Shelley is a small village and civil parish in Suffolk, England. Located on the west bank of the River Brett around three miles south of Hadleigh, it is part of Babergh district.
Most of the parish is within the Dedham Vale Area of Outstanding Natural Beauty.
Elizabeth Gosnold Tilney, sister of Jamestown colonist and explorer Bartholomew Gosnold, is buried at All Saints Church, Shelley. Many people who come to Shelley will do so to see Dame Margarett Tylney. Her effigy lies in a window embrasure to the west of the pulpit. She died in 1598, shortly before the Tudor dynasty ended .
There is an alcove in the north chancel wall that may have accommodated Dame Margarett, and some shields further east may have come from the same place. Dame Margaret might have resented being shifted out of the chancel, but the Victorian restoration left Shelley with a lovely little village church that is at once beautiful and dignified, and also in reasonable condition.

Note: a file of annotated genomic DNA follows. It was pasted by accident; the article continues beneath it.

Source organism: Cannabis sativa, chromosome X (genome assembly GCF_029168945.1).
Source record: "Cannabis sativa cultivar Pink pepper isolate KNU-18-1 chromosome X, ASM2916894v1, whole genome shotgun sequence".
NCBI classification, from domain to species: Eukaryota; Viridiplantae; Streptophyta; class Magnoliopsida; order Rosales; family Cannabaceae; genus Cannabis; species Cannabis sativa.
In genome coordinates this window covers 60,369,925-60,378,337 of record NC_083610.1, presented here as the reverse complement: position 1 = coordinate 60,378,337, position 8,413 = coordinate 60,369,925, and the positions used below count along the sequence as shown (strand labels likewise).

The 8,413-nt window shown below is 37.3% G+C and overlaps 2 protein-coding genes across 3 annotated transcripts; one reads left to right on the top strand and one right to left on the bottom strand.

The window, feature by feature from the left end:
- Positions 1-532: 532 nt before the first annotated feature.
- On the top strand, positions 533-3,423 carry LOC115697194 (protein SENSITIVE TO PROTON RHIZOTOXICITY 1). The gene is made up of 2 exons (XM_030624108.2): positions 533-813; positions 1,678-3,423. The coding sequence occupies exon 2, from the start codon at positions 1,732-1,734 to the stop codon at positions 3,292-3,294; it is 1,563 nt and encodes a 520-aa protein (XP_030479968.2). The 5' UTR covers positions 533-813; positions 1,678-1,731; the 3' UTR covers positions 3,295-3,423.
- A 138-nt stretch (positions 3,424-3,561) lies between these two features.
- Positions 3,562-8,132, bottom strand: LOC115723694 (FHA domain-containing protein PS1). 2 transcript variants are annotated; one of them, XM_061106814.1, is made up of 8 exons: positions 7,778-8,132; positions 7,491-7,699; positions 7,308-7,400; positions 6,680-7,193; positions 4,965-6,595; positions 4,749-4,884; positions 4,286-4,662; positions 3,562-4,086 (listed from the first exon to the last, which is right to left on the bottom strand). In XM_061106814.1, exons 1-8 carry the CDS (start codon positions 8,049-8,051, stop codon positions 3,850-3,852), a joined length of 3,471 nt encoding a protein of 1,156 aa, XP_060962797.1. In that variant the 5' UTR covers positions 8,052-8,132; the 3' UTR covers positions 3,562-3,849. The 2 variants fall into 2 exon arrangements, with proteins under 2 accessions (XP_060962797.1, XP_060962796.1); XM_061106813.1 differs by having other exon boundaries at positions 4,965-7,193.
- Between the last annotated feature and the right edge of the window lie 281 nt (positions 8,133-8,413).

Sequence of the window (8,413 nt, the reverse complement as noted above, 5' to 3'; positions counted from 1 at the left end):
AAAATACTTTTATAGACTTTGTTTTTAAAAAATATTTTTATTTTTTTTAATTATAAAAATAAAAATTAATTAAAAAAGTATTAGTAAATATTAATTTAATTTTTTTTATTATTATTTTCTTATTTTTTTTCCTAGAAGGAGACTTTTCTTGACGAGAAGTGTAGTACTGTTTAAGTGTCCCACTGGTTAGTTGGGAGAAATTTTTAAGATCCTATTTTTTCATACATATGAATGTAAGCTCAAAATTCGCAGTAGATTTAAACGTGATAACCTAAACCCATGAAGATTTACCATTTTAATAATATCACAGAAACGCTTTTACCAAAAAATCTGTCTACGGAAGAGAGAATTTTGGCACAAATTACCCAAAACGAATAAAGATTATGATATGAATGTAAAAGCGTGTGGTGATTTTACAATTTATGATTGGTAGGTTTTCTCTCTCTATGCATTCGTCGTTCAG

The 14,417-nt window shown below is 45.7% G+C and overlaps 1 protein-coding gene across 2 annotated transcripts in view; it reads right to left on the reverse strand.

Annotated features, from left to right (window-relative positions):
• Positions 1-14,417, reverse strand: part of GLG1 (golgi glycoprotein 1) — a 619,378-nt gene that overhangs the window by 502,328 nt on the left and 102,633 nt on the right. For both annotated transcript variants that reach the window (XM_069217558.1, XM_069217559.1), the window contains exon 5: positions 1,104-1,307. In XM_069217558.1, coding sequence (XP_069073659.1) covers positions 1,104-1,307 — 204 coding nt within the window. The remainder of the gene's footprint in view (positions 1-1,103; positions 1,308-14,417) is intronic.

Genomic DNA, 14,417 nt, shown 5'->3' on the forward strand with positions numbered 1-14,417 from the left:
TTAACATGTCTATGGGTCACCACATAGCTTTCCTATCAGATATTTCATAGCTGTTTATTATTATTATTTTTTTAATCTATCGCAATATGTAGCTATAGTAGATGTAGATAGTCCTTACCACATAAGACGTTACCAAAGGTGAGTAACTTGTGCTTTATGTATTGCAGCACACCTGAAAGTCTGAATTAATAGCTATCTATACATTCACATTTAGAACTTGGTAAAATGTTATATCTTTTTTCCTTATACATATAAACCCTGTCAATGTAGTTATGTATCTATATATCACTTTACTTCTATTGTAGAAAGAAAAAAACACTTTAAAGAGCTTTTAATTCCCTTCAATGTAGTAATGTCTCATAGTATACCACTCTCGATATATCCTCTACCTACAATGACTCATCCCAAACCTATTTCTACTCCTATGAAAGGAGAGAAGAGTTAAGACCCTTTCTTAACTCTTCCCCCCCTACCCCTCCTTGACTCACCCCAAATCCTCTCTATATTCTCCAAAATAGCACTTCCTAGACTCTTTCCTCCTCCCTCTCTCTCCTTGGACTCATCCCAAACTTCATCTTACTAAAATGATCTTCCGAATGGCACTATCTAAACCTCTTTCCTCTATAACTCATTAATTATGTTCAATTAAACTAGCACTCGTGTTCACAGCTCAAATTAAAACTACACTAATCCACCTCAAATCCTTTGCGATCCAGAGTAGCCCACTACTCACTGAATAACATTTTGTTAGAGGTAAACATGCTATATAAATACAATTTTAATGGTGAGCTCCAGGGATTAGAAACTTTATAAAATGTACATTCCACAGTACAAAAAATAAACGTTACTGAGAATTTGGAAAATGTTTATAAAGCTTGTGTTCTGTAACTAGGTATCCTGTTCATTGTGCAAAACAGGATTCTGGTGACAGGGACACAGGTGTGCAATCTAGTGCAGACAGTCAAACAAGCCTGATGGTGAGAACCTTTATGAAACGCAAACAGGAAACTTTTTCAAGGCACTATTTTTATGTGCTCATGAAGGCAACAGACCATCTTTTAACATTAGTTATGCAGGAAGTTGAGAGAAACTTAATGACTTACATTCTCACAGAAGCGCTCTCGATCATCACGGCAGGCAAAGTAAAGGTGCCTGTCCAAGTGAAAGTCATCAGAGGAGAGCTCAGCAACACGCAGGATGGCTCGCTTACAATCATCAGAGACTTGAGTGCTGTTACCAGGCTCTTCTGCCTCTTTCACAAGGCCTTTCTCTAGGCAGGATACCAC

Her sleeping effigy was witness to a quite extraordinary event in the early years of the 21st Century. In 2003, archaeologists working in Jamestown, Virginia discovered the remains of a body which had been buried with obvious ceremony at the James Fort heritage site. There was a theory that it could be the corpse of Captain Bartholomew Gosnold, a Suffolk-born adventurer who led the pioneers that established the first English colony in the New World at Jamestown in 1607. A certain amount of DNA was recovered, and the only way of establishing for certain the identity of the corpse was to find a match from a source known to be of the same family. Gosnold’s sister Elizabeth Tilney Gosnold had been buried in the vault of Shelley church, and permission was given for the vault to be opened and a DNA sample obtained.
Permission was given because of “the strength of the educational and scientific rationale presented to us by the Jamestown team”. The Victorian tiles were removed from the chancel floor, then the 18th Century bricks below them, and then the 17th Century flagstones. A small amount of DNA was obtained from the corpse of Elizabeth, and lo and behold it was a match. A brass plaque on the chancel wall recalls the event and remembers Elizabeth.